[whatwg] Allowing Clickjacking Prevention using a Minimal Javascript API

Rob Ennals rje at google.com
Wed Aug 17 15:51:39 PDT 2011

Hi Guys,

I'd like to present a proposal for a minimal API that would allow
clickjacking prevention, while still allowing useful cross-domain
iframing such as share buttons etc.

(for context: http://en.wikipedia.org/wiki/Clickjacking)

To allow an iframe to detect clickjacking, the browser would provide
API functions to determine the following:
* The origins of all enclosing documents
* The size of the iframe viewport
* Whether any of the iframe content might be covered by something else
    - scrolled into view, and no overlapping rectangles with higher z-order
* It's absolute position in the window
* The complete computed style applied to the iframe (e.g. is it zoomed
or transparent)
* Receive an event whenever any of these change
* Any other information I've forgotten that might indicate clickjacking

The intention is that the browser would expose sufficient information
to allow the iframe to detect clickjacking if it happens.
Responsibility for detecting clickjacking is passed over to the iframe
javascript. The browser just gives the iframe the tools it needs to do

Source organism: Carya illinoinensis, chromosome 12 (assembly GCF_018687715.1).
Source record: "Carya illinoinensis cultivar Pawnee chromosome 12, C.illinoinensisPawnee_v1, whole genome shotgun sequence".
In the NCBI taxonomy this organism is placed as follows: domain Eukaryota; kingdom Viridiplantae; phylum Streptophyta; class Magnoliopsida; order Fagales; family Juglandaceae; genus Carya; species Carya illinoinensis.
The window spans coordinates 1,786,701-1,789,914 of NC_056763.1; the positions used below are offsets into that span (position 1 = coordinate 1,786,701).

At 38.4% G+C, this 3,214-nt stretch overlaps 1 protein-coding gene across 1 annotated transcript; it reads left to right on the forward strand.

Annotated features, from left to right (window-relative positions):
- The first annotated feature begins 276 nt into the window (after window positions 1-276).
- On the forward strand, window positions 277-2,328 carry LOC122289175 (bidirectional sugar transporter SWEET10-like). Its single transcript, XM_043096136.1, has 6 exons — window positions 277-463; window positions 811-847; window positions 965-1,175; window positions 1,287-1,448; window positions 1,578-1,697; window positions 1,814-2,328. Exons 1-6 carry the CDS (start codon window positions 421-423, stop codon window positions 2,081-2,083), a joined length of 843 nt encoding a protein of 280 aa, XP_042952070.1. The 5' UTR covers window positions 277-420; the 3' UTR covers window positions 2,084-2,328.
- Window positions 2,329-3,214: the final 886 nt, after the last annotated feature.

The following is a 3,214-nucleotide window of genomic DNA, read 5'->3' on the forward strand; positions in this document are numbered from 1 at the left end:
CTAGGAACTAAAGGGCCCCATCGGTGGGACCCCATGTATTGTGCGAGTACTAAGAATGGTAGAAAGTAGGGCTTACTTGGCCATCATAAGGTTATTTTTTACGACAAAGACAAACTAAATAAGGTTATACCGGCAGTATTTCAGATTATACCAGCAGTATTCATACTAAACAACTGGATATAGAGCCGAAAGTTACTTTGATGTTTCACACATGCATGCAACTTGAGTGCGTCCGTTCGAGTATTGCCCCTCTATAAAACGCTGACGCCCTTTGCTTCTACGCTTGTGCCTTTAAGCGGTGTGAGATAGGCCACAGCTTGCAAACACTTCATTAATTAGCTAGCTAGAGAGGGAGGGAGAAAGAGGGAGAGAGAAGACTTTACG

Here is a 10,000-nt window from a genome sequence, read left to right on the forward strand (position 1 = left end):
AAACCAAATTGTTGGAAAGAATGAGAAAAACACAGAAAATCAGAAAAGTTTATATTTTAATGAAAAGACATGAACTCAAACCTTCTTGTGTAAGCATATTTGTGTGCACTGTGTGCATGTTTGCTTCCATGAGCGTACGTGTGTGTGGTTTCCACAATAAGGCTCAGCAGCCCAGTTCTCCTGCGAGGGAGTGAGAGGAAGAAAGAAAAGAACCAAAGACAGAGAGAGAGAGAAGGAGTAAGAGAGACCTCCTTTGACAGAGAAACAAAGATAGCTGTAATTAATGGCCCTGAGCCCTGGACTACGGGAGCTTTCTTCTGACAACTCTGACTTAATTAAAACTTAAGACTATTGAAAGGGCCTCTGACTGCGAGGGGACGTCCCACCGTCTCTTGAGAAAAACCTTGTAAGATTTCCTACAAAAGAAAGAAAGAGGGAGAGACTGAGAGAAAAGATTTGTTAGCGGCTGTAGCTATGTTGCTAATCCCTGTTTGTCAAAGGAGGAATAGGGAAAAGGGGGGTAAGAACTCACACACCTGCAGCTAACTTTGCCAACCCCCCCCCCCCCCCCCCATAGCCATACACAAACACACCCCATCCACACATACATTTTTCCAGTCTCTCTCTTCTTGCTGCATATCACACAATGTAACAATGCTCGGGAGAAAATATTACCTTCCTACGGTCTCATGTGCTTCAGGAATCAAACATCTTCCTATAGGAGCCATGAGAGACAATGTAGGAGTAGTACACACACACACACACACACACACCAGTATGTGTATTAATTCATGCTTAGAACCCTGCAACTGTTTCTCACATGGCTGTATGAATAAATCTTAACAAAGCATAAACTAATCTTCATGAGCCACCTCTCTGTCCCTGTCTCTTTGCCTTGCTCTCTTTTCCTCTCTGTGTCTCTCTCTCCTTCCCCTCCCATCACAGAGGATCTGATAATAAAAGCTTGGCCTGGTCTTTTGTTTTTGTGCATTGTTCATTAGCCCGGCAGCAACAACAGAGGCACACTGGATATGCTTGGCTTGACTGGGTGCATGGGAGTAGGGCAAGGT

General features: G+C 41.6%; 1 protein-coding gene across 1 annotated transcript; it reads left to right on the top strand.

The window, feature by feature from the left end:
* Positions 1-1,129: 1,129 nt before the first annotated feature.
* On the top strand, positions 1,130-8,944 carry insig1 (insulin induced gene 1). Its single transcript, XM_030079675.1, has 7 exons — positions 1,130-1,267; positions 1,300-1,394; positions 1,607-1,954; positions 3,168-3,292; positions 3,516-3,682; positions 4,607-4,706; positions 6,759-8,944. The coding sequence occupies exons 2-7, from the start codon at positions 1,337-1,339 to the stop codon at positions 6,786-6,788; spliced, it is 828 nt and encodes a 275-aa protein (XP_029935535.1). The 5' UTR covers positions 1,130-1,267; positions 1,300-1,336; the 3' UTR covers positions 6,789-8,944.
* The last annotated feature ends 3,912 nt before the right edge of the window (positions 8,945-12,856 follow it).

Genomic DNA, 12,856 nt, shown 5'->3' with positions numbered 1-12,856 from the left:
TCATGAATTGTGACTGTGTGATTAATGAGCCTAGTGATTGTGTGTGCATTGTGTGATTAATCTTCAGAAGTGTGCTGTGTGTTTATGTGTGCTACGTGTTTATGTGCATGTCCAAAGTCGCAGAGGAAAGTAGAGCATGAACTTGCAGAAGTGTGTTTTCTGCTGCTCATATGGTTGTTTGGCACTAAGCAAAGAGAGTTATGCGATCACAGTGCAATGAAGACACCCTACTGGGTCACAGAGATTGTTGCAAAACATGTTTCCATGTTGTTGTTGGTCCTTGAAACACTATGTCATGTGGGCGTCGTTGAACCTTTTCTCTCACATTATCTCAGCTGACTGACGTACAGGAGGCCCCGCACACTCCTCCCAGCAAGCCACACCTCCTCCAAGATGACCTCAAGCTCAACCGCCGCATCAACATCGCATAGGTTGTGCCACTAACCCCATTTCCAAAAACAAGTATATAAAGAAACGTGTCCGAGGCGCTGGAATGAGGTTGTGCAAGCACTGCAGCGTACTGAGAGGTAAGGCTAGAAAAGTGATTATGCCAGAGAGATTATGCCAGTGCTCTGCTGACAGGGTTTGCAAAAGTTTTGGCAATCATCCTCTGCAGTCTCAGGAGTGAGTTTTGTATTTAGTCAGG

it's job.

A developer would not be expected to implement clickjacking detection
themselves. Instead they would import a standard library that does it.
Such a library could be included as a default part of libraries like
Closure and jQuery.

Several proposals for preventing clickjacking have been proposed
before, but, as yet, browsers do little to prevent clickjacking, other
than X-Frame-Options, which disallows cross-domain iframing

Michal Zelewski sent out an interesting proposal back a while back,
but that seems to have been rejected on the grounds that it was
complex to implement, and it wasn't clear that the proposed solution
would be the correct one in all use cases.

NoScript's ClearClick also does similar client-side checking.

The motivation behind the proposal above is:
* Make it be something that is minimal enough that browser vendors can
implement it relatively easy.
* Don't make any claims about it being complete. Instead allow library
vendors to explore the appropriate rules to use to disallow




More information about the whatwg mailing list